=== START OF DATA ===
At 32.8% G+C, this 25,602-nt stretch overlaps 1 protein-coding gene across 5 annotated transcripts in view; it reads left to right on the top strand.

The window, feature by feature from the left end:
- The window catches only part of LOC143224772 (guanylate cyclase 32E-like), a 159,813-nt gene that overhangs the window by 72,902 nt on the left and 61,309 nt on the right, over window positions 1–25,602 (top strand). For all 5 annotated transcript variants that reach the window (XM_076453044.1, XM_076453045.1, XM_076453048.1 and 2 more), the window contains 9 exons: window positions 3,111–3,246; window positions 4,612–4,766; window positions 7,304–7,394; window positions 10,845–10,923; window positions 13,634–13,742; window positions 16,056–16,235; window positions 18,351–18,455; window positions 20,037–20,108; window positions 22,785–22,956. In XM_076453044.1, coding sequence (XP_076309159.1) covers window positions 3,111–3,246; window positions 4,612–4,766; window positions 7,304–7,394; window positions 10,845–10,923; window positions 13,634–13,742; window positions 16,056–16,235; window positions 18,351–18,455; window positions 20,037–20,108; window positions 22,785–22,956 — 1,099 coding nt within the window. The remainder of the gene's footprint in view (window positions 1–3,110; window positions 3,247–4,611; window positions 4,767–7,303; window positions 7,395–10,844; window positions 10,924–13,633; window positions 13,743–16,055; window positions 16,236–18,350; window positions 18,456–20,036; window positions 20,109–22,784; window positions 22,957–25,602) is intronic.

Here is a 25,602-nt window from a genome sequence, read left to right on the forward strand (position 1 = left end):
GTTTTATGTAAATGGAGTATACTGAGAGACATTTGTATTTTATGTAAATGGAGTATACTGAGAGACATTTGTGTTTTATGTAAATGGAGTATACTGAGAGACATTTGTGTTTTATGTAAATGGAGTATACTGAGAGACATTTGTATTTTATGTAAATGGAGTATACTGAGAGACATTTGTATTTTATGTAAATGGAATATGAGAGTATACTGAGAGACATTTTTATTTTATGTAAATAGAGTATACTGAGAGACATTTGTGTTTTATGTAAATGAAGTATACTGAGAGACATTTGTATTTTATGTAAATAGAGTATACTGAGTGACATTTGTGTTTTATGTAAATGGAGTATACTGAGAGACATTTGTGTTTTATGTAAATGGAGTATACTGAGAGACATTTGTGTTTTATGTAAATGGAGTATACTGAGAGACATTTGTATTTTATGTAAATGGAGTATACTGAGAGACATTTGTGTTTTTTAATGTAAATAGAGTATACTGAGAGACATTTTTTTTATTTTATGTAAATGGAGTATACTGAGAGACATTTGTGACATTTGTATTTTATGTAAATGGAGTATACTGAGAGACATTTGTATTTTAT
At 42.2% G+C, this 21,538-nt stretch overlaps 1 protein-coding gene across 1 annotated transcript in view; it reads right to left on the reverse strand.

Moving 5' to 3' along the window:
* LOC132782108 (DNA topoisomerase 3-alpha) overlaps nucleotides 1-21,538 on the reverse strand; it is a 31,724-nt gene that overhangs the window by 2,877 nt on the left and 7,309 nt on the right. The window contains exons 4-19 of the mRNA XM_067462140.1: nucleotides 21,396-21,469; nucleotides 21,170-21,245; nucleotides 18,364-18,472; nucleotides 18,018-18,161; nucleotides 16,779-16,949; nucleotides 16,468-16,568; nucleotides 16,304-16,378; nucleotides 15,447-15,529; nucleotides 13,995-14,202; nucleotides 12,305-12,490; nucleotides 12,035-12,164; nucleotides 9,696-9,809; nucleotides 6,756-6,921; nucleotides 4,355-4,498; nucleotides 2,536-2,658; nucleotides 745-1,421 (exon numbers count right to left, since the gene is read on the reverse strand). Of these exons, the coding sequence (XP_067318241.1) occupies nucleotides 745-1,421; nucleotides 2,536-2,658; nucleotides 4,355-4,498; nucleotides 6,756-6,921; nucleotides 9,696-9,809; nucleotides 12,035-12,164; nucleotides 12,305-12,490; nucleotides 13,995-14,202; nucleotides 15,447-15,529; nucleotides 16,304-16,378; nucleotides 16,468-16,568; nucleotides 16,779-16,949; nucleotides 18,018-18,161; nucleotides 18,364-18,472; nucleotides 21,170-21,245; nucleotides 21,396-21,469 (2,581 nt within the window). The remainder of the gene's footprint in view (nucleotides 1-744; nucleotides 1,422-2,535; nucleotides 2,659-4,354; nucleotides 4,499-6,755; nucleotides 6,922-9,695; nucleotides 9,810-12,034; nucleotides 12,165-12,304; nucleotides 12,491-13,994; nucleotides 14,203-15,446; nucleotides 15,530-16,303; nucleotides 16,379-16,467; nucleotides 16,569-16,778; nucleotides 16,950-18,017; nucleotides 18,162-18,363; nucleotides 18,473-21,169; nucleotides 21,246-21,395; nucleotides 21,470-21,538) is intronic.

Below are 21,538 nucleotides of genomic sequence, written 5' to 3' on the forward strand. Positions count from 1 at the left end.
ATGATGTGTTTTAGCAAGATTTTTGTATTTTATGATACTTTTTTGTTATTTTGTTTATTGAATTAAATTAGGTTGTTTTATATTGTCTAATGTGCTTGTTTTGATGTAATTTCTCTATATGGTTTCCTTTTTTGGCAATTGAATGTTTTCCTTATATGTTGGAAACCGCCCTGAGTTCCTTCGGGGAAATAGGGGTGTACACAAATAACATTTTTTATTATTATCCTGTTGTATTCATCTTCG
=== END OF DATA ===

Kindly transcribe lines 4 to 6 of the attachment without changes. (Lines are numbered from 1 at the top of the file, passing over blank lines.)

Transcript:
Here is a 25,602-nt window from a genome sequence, read left to right on the forward strand (position 1 = left end):
GTTTTATGTAAATGGAGTATACTGAGAGACATTTGTATTTTATGTAAATGGAGTATACTGAGAGACATTTGTGTTTTATGTAAATGGAGTATACTGAGAGACATTTGTGTTTTATGTAAATGGAGTATACTGAGAGACATTTGTATTTTATGTAAATGGAGTATACTGAGAGACATTTGTATTTTATGTAAATGGAATATGAGAGTATACTGAGAGACATTTTTATTTTATGTAAATAGAGTATACTGAGAGACATTTGTGTTTTATGTAAATGAAGTATACTGAGAGACATTTGTATTTTATGTAAATAGAGTATACTGAGTGACATTTGTGTTTTATGTAAATGGAGTATACTGAGAGACATTTGTGTTTTATGTAAATGGAGTATACTGAGAGACATTTGTGTTTTATGTAAATGGAGTATACTGAGAGACATTTGTATTTTATGTAAATGGAGTATACTGAGAGACATTTGTGTTTTTTAATGTAAATAGAGTATACTGAGAGACATTTTTTTTATTTTATGTAAATGGAGTATACTGAGAGACATTTGTGACATTTGTATTTTATGTAAATGGAGTATACTGAGAGACATTTGTATTTTAT
At 42.2% G+C, this 21,538-nt stretch overlaps 1 protein-coding gene across 1 annotated transcript in view; it reads right to left on the reverse strand.